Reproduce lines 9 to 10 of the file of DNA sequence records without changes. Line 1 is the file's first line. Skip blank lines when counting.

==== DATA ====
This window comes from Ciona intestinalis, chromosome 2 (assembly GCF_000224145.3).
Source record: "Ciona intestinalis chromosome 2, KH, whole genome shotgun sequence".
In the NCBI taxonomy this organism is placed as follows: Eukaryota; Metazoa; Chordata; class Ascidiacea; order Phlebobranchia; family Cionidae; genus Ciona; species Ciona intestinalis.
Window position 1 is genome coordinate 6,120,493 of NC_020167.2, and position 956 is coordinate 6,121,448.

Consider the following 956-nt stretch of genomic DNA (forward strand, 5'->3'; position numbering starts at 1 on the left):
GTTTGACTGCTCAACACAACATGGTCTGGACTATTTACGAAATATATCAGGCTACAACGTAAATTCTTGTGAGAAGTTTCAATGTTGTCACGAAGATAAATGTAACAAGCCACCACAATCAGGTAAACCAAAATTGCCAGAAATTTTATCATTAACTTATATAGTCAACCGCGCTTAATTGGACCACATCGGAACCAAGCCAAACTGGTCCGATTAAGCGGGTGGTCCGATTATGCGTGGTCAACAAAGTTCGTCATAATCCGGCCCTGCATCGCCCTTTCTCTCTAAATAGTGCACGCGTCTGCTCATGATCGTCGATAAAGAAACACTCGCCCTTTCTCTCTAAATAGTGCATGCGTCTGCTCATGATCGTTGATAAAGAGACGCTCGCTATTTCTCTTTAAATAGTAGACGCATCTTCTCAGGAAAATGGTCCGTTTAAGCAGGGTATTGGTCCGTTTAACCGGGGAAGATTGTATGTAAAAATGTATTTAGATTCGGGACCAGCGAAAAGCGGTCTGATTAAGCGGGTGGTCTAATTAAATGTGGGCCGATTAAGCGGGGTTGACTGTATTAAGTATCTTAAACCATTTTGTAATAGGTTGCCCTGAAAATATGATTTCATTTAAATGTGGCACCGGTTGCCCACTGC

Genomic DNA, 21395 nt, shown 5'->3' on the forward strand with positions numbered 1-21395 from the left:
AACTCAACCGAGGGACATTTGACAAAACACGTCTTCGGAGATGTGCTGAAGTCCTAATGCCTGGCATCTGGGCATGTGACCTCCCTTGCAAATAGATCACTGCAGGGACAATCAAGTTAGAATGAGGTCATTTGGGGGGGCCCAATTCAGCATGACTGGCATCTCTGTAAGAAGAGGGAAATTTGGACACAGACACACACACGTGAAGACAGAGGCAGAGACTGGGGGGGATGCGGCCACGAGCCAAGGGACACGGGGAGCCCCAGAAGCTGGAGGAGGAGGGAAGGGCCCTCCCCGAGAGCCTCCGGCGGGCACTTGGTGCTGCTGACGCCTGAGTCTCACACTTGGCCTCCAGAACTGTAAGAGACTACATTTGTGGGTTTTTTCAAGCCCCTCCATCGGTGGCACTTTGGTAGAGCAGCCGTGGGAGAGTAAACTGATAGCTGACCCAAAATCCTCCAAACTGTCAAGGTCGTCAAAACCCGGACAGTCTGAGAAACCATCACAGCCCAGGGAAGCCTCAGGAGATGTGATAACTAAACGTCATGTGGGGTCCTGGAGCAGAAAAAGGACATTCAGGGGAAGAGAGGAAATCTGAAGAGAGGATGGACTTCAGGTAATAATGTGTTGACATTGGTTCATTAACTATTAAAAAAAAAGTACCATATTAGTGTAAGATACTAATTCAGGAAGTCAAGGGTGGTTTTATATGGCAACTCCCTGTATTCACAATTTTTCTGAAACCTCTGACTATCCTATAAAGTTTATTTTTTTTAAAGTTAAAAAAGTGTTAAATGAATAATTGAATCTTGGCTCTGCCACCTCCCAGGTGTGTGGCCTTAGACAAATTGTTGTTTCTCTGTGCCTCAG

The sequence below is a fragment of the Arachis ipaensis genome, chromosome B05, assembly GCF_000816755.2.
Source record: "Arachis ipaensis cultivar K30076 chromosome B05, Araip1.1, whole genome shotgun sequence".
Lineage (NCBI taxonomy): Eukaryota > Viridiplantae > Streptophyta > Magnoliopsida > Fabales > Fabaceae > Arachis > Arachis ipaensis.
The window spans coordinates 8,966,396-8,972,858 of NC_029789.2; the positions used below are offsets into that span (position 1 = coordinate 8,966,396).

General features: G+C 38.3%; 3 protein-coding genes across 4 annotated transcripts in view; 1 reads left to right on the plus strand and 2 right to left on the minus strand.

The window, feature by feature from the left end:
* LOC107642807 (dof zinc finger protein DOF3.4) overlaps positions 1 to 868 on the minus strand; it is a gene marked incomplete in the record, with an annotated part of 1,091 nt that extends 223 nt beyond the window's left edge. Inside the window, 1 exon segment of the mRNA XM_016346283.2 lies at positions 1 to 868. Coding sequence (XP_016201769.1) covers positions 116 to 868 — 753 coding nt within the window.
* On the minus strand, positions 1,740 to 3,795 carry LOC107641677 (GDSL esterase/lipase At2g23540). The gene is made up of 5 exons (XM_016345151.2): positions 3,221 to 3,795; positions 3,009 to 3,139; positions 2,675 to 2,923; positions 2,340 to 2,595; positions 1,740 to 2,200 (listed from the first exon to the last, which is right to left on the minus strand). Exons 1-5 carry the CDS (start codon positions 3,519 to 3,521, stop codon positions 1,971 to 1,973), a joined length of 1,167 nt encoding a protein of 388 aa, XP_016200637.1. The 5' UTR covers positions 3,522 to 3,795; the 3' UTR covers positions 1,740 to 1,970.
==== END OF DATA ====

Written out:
The sequence below is a fragment of the Arachis ipaensis genome, chromosome B05, assembly GCF_000816755.2.
Source record: "Arachis ipaensis cultivar K30076 chromosome B05, Araip1.1, whole genome shotgun sequence".